The Consultant arrived. I’d not met him in the stroke ward, for some reason, our paths never crossed during Dad’s 13 day hospitalisation. What an amazing man! After the day before, feeling that the GP’s U-turn had kicked me in the teeth, it was a welcome feeling to appreciate this medical professional. He had so much empathy for Dad. He was asking him how his day to day living was. Dad was telling him how hard he found it that he can no longer read properly. The Doctor was so respectful of this. Mum chipped in that Dad could still remember things that happened 30 years ago. I find this incredibly frustrating, as I’m constantly her telling how our brains have different functions and that the fire in Dad’s brain left his long term memory unaffected. I can tell my Mum until I’m blue in the face, it never sinks in. So I was glad to hear the Consultant explain that the brain is complex, different parts have different functions. As he was talking, I was sat asking myself whether a loss of long term memory would have been easier than this extensive damage to the cognitive part of his brain. Damaged brain, regardless of area and function, is life changing (Understatement). If Dad had have lost his long term memory, he might not have remembered his son, my brother. I can’t even begin to imagine the heartache that would have caused. Strokes are wicked.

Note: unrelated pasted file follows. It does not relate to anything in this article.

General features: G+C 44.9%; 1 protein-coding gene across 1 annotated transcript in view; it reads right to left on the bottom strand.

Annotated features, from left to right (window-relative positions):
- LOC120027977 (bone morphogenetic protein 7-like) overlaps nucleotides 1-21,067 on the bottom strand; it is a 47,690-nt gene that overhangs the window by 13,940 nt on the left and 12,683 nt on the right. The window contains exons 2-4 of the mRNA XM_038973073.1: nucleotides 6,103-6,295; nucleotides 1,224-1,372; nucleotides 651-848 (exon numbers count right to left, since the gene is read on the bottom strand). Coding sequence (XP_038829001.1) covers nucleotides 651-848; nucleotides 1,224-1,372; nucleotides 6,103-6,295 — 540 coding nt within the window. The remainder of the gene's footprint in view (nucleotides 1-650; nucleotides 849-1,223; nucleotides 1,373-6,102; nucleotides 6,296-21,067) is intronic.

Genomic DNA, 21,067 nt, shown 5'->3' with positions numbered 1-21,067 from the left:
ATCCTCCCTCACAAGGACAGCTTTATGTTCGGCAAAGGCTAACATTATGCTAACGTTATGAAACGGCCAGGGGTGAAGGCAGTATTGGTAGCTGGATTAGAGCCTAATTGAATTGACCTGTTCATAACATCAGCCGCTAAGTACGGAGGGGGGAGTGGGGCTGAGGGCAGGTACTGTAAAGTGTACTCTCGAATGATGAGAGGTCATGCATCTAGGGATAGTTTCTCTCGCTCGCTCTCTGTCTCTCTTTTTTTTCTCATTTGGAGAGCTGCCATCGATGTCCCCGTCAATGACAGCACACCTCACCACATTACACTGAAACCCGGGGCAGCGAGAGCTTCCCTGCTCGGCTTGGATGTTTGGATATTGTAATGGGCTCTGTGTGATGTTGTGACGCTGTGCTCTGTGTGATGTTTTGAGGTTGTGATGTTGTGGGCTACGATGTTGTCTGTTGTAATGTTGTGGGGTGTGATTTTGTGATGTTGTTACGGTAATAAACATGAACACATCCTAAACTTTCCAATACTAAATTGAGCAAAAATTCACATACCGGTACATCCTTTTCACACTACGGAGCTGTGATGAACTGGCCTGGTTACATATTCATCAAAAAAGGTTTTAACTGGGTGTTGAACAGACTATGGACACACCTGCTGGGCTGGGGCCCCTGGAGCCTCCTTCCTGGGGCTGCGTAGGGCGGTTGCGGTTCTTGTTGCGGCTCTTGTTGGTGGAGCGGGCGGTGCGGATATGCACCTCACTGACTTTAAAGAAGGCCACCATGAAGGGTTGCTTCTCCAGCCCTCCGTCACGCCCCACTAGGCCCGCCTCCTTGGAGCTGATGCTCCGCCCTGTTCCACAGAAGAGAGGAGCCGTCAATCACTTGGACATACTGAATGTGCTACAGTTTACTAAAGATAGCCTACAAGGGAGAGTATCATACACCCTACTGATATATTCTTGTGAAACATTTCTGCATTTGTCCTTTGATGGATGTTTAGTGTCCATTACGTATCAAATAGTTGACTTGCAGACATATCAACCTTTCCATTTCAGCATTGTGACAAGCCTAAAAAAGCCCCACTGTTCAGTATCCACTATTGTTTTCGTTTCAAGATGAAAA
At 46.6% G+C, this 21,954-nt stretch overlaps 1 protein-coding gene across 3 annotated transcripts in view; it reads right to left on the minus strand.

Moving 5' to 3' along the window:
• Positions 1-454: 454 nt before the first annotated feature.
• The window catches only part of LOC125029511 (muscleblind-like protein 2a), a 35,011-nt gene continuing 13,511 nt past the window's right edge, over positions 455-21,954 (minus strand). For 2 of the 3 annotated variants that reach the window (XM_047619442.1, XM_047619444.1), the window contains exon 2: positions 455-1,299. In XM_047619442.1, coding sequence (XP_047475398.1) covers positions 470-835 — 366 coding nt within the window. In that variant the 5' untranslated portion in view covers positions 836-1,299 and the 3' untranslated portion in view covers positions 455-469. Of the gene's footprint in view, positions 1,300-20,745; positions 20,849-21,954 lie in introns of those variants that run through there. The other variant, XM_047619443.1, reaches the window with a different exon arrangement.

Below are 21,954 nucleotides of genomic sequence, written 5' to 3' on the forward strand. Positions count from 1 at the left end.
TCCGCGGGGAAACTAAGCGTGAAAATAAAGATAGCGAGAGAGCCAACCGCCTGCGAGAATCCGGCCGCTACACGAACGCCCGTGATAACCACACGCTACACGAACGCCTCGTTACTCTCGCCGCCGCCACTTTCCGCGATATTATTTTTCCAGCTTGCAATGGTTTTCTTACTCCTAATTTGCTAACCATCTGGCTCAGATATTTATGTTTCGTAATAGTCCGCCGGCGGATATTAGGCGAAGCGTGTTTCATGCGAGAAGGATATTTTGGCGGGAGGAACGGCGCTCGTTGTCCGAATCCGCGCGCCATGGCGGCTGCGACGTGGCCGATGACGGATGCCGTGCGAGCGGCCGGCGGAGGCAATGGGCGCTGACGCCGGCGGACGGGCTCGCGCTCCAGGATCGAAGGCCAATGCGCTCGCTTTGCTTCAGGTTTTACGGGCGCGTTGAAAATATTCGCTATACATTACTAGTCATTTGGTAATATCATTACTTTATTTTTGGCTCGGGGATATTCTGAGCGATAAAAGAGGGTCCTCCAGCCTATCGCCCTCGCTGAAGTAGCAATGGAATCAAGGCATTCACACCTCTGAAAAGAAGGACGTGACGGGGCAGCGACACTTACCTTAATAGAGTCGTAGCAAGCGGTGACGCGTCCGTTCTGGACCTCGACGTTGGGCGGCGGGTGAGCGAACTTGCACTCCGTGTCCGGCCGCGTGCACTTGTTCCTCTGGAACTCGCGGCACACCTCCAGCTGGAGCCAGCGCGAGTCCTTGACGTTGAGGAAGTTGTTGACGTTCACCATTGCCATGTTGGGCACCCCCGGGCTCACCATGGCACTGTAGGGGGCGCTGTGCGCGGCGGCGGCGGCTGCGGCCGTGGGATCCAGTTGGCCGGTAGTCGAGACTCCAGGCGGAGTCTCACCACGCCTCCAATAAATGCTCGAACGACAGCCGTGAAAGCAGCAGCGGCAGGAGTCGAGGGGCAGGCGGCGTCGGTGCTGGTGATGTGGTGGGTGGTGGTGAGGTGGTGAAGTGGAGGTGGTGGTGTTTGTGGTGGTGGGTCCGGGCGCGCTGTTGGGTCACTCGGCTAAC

The Consultant was our sort of person, in amongst the information, he provided a bit of humour. Humour always helps a heavy subject. He did his best to explain to Mum how fortunate we are to have Dad still here, that the stroke he had was an extremely dangerous one. I was sat beside a hero of mine. Down to him and his truly fantastic staff, my Dad was sitting opposite me. Eternally grateful and so lucky. He explained that Dad may never, sadly, remember old, habitual processes. However, he could begin to do things everyday, and learn a new routine and habit. He said “Take the piano, we don’t know how to play, but with guidance, we could all learn.” …. I had to interject as I could see my Mum honing in on the word ‘piano!!!’ I could feel her own, damaged cogs moving. I said that the Consultant was not suggesting Mum now teaches Dad to play the piano! …. I think the stress levels in that household are high enough! The Consultant laughed and agreed, under no circumstances, would there be any piano lessons. Mum looked disappointed. (Shoot me now!).